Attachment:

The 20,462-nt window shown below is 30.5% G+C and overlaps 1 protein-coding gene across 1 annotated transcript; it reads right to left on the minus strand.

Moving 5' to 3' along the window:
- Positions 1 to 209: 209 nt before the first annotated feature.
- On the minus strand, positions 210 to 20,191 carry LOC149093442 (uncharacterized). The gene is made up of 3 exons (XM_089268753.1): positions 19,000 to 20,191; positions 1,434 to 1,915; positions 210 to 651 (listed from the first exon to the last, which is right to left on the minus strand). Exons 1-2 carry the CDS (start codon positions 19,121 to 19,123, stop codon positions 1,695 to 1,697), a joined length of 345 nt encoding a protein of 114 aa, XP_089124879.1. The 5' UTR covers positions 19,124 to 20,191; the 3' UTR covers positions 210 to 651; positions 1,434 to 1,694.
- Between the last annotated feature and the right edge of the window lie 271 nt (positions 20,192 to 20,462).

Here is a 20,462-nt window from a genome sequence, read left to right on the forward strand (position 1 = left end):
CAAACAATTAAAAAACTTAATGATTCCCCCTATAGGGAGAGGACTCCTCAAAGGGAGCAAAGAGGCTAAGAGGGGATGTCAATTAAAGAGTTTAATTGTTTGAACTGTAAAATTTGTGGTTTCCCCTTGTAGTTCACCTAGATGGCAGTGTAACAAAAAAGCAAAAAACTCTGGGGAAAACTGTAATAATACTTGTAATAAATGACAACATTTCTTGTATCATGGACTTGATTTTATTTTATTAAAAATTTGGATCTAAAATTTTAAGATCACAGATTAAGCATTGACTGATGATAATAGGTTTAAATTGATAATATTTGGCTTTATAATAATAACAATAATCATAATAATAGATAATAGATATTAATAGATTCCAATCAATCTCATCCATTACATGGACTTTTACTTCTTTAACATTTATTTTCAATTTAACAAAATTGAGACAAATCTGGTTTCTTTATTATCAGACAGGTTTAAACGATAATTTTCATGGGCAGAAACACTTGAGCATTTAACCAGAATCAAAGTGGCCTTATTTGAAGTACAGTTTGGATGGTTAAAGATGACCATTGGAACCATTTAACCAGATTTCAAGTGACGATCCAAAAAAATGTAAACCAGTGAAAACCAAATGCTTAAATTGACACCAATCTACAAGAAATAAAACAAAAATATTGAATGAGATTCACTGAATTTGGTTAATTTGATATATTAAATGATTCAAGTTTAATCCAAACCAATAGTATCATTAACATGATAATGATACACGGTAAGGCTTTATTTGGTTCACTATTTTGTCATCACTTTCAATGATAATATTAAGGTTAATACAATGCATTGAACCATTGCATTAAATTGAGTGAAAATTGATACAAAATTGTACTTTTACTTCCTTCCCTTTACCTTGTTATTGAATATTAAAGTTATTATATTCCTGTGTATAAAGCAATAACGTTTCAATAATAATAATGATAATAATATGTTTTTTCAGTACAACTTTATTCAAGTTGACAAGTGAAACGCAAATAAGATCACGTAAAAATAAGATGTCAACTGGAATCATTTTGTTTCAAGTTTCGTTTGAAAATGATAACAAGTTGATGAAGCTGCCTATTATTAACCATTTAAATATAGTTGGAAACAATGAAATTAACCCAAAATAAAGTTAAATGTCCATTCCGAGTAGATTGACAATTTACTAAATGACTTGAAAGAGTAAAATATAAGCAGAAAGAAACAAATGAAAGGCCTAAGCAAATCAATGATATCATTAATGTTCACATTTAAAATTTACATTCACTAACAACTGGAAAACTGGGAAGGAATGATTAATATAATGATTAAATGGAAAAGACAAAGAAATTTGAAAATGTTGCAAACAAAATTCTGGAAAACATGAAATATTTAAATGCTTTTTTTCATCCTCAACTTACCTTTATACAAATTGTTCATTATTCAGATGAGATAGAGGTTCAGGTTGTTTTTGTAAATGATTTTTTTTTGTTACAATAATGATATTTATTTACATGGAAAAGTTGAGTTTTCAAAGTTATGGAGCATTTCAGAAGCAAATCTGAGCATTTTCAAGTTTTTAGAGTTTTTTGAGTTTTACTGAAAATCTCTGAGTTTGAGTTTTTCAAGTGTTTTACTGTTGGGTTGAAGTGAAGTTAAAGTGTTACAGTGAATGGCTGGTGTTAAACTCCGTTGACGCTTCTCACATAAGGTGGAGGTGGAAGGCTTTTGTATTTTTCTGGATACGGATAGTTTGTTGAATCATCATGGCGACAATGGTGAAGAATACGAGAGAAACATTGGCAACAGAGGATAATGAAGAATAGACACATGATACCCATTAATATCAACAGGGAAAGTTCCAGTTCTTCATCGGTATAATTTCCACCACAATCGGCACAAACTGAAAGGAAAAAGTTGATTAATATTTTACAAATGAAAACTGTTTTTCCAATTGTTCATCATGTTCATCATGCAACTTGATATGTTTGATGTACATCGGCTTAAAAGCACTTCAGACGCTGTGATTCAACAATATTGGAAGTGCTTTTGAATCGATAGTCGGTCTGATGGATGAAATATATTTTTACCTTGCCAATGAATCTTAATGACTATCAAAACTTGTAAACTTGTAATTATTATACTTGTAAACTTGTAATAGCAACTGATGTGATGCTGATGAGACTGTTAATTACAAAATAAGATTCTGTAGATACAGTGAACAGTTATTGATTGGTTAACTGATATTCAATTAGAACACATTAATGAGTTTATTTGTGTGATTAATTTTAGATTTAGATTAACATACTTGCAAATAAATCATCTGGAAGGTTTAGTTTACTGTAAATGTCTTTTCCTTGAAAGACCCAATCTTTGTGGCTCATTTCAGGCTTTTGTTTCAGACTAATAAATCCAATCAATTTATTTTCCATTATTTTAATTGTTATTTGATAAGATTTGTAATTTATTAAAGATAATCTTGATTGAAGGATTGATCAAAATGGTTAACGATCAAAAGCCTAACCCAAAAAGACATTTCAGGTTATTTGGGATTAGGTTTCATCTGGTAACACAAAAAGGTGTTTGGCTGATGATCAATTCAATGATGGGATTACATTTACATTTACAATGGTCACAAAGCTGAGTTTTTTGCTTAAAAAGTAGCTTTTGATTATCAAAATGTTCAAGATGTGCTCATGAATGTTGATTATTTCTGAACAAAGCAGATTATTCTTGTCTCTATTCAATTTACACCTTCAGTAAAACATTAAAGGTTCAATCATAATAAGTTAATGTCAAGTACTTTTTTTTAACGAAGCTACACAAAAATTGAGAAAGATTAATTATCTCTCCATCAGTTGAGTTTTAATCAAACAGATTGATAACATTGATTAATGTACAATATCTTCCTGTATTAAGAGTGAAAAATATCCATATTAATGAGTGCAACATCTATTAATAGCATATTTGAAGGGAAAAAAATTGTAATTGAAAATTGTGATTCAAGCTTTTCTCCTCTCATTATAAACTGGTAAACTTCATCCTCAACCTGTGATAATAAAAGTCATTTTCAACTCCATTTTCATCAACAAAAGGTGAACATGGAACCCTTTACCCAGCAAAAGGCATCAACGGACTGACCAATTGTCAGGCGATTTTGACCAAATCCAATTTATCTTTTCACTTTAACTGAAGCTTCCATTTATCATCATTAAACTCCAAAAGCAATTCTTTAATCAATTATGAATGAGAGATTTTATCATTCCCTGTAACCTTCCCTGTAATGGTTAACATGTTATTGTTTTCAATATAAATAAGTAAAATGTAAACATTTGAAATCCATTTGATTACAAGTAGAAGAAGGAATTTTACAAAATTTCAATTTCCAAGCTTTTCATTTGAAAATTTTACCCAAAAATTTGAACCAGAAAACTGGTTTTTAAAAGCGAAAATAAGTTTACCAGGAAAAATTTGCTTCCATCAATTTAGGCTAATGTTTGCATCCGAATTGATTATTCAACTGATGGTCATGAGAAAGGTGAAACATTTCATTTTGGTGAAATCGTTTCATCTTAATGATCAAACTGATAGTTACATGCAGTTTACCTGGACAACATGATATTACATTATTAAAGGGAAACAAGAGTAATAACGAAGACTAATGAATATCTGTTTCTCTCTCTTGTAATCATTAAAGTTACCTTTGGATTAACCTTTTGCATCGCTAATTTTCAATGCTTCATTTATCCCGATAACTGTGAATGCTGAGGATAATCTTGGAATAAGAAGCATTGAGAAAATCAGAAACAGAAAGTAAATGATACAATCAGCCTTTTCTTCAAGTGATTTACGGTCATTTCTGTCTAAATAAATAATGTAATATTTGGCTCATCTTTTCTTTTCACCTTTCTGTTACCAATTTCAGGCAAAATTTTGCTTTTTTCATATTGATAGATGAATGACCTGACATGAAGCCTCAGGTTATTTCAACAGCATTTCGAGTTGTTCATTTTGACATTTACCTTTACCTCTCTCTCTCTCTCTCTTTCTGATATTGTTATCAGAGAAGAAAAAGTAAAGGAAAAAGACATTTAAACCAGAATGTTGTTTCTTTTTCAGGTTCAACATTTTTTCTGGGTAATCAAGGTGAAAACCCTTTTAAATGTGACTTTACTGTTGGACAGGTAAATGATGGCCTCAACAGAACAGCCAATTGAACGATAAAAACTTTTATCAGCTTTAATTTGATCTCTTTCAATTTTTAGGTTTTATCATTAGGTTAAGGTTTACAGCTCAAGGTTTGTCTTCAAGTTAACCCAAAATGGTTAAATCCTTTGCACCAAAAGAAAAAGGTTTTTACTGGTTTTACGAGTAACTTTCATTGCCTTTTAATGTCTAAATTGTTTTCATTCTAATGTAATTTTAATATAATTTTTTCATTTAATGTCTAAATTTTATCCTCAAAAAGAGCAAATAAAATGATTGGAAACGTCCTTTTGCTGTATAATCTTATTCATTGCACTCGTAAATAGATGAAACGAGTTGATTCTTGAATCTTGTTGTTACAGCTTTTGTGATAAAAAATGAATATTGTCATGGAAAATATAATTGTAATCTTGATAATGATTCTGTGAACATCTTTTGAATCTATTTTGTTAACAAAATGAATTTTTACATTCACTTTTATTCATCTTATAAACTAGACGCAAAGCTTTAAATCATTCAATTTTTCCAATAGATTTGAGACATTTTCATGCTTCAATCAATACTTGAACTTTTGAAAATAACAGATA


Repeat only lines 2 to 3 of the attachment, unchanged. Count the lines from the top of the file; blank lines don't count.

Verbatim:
Moving 5' to 3' along the window:
- Positions 1 to 209: 209 nt before the first annotated feature.